The windshield's shape and angle, coupled with one interior color, makes for glare that's apparently so bad the some Bolt owners have filed complaints with the National Highway Traffic Safety Administration (NHTSA).

The problem is most prevalent on Premier trim Bolts with interior color Light Ash Gray and Ceramic White. The dashboard in this color combo is very light and reflective in nature due to its smoothness. That reflectivity leads to glare that so bad that some drivers feel unsafe in the Bolt during certain outdoor lighting conditions.

The issue first came to light back in January of this year, but it's a growing concern now that more and more Bolts are hitting the streets. The complaints on the NHTSA site include statements such as:

SUNLIGHT REFLECTS OFF OF THE WHITE DASH ONTO THE WINDSHIELD AND BACK INTO THE DRIVER'S EYES. VISIBILITY IS IMPAIRED. THE EFFECT EXTENDS AS FAR AS THE SIDE MIRRORS AND THIS IN PARTICULAR NEARLY CAUSED ME TO CRASH INTO ANOTHER CAR WHICH I DID NOT SEE DUE TO THE TEMPORARY OPACITY OF THE GLASS.

DUE TO THE ANGLE OF THE WINDSHIELD, REFLECTION FROM THE LIGHT ASH GREY COLOR, CREATES A VERY VERY BRIGHT COLORED GLARE, WHICH REDUCES VISIBILITY IMMENSELY ON SUNNY DAYS. WITHOUT THE PROPER SUNGLASSES, IT IS VERY DIFFICULT TO SEE PEDESTRIANS, OTHER CARS AND SIGNS.

TO MAINTAIN GOOD VISIBILITY I HAVE RESORTED TO WEARING POLARIZED SUNGLASSES AT ALL TIMES DURING DAYLIGHT DRIVING.

The glare issue is easy to see below. The first image is a Bolt with a darker dash, the second is the problematic color.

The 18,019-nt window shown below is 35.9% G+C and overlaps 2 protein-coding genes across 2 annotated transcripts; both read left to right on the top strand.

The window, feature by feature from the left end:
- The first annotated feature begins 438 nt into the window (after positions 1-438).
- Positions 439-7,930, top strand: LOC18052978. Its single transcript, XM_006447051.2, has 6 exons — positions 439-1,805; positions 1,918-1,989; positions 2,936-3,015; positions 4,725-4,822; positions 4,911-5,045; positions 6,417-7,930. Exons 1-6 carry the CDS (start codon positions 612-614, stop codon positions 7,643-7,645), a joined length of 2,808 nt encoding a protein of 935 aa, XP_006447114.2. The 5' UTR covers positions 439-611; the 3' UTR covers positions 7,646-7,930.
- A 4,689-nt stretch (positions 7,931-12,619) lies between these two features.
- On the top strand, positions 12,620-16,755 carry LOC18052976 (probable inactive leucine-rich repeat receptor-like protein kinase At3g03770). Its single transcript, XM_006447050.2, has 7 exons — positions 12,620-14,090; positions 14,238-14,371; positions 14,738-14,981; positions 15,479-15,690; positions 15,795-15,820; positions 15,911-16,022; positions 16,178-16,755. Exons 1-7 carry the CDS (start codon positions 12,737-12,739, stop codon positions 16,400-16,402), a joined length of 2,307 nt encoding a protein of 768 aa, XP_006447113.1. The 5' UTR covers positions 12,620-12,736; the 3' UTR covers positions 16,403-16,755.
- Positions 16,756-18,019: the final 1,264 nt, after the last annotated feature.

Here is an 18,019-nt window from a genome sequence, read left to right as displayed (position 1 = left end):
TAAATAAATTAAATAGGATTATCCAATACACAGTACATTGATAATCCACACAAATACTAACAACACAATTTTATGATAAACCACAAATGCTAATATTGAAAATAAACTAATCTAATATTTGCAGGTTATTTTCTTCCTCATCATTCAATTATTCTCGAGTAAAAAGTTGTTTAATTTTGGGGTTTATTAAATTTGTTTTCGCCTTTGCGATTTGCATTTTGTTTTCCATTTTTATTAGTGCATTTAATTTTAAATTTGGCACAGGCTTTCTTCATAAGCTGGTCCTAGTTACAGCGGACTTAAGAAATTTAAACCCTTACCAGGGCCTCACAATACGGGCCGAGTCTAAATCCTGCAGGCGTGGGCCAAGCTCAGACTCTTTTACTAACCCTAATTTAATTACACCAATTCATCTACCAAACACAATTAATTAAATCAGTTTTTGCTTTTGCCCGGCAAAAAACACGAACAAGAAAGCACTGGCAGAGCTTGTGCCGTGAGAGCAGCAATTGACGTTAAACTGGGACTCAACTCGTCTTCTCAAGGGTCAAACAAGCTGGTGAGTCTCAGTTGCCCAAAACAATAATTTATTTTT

This Dark Bolt Interior Shows No Noticeable Glare

This Dark Bolt Interior Shows No Noticeable Glare

Light Interior Chevrolet Bolt With Glare

Light Interior Chevrolet Bolt With Glare

At this time, General Motors has not come forth with a corrective action, and the debate rages on whether or not one is really needed.

Some Bolt owners of affected models are devising their own fixes, like the aforementioned wearing of polarized sunglasses. Other "fixes" include adding a fuzzy dash cover (yuck), placing black mats on the dash or even replacing the dash in its entirety, which at least one owner did to the tune of $2,500.

How'd this happen? It seems likely to be oversight on GM's behalf.  Test mules are typically fitted with cloths to conceal the dash. Therefore, testing wouldn't have revealed this issue before it was to late to make a change.

We reckon GM will eventually come up with a fix, but for now we advise owners of affected Bolts to follow some of the suggestions above as temporary fixes.

Sources: The Truth About Cars, GM Authority